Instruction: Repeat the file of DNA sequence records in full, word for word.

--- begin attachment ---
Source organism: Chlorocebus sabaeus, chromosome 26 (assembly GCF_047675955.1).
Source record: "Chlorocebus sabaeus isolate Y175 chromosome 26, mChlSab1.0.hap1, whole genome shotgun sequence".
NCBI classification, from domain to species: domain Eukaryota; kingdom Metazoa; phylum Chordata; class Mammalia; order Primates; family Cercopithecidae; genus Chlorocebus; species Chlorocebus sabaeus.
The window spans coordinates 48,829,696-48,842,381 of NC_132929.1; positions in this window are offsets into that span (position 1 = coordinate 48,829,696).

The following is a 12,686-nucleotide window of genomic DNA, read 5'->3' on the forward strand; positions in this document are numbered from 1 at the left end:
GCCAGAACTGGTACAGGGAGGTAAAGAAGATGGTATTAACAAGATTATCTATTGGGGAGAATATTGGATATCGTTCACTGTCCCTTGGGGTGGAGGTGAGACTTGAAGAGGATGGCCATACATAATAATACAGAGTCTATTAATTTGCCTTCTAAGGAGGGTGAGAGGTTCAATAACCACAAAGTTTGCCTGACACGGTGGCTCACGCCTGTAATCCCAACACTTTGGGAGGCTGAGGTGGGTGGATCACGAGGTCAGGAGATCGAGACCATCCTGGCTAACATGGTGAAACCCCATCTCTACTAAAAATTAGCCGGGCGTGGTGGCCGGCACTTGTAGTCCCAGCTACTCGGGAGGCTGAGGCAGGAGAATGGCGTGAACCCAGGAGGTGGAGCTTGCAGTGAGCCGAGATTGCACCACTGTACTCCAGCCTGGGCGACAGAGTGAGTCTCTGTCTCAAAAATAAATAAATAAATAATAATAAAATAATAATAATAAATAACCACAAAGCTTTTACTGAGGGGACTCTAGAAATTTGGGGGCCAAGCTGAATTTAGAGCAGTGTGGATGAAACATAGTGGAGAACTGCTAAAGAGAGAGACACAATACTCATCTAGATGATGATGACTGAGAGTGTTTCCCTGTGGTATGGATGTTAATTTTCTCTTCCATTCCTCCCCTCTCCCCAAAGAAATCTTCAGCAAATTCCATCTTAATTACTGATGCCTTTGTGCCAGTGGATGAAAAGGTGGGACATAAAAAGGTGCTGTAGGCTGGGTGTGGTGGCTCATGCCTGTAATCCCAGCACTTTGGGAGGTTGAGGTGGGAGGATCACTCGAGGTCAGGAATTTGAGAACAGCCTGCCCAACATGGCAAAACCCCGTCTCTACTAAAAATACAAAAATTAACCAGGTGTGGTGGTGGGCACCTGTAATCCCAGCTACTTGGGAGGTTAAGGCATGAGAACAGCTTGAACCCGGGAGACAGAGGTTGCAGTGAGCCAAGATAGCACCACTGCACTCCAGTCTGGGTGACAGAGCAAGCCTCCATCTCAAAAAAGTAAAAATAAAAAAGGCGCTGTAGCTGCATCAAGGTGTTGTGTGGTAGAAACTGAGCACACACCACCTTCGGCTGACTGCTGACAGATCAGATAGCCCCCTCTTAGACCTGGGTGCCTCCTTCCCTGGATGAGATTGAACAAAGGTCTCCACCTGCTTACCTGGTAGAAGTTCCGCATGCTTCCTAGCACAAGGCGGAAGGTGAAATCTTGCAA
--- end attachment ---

Source organism: Chlorocebus sabaeus, chromosome 26 (assembly GCF_047675955.1).
Source record: "Chlorocebus sabaeus isolate Y175 chromosome 26, mChlSab1.0.hap1, whole genome shotgun sequence".
NCBI classification, from domain to species: domain Eukaryota; kingdom Metazoa; phylum Chordata; class Mammalia; order Primates; family Cercopithecidae; genus Chlorocebus; species Chlorocebus sabaeus.
The window spans coordinates 48,829,696-48,842,381 of NC_132929.1; positions in this window are offsets into that span (position 1 = coordinate 48,829,696).

The following is a 12,686-nucleotide window of genomic DNA, read 5'->3' on the forward strand; positions in this document are numbered from 1 at the left end:
GCCAGAACTGGTACAGGGAGGTAAAGAAGATGGTATTAACAAGATTATCTATTGGGGAGAATATTGGATATCGTTCACTGTCCCTTGGGGTGGAGGTGAGACTTGAAGAGGATGGCCATACATAATAATACAGAGTCTATTAATTTGCCTTCTAAGGAGGGTGAGAGGTTCAATAACCACAAAGTTTGCCTGACACGGTGGCTCACGCCTGTAATCCCAACACTTTGGGAGGCTGAGGTGGGTGGATCACGAGGTCAGGAGATCGAGACCATCCTGGCTAACATGGTGAAACCCCATCTCTACTAAAAATTAGCCGGGCGTGGTGGCCGGCACTTGTAGTCCCAGCTACTCGGGAGGCTGAGGCAGGAGAATGGCGTGAACCCAGGAGGTGGAGCTTGCAGTGAGCCGAGATTGCACCACTGTACTCCAGCCTGGGCGACAGAGTGAGTCTCTGTCTCAAAAATAAATAAATAAATAATAATAAAATAATAATAATAAATAACCACAAAGCTTTTACTGAGGGGACTCTAGAAATTTGGGGGCCAAGCTGAATTTAGAGCAGTGTGGATGAAACATAGTGGAGAACTGCTAAAGAGAGAGACACAATACTCATCTAGATGATGATGACTGAGAGTGTTTCCCTGTGGTATGGATGTTAATTTTCTCTTCCATTCCTCCCCTCTCCCCAAAGAAATCTTCAGCAAATTCCATCTTAATTACTGATGCCTTTGTGCCAGTGGATGAAAAGGTGGGACATAAAAAGGTGCTGTAGGCTGGGTGTGGTGGCTCATGCCTGTAATCCCAGCACTTTGGGAGGTTGAGGTGGGAGGATCACTCGAGGTCAGGAATTTGAGAACAGCCTGCCCAACATGGCAAAACCCCGTCTCTACTAAAAATACAAAAATTAACCAGGTGTGGTGGTGGGCACCTGTAATCCCAGCTACTTGGGAGGTTAAGGCATGAGAACAGCTTGAACCCGGGAGACAGAGGTTGCAGTGAGCCAAGATAGCACCACTGCACTCCAGTCTGGGTGACAGAGCAAGCCTCCATCTCAAAAAAGTAAAAATAAAAAAGGCGCTGTAGCTGCATCAAGGTGTTGTGTGGTAGAAACTGAGCACACACCACCTTCGGCTGACTGCTGACAGATCAGATAGCCCCCTCTTAGACCTGGGTGCCTCCTTCCCTGGATGAGATTGAACAAAGGTCTCCACCTGCTTACCTGGTAGAAGTTCCGCATGCTTCCTAGCACAAGGCGGAAGGTGAAATCTTGCAA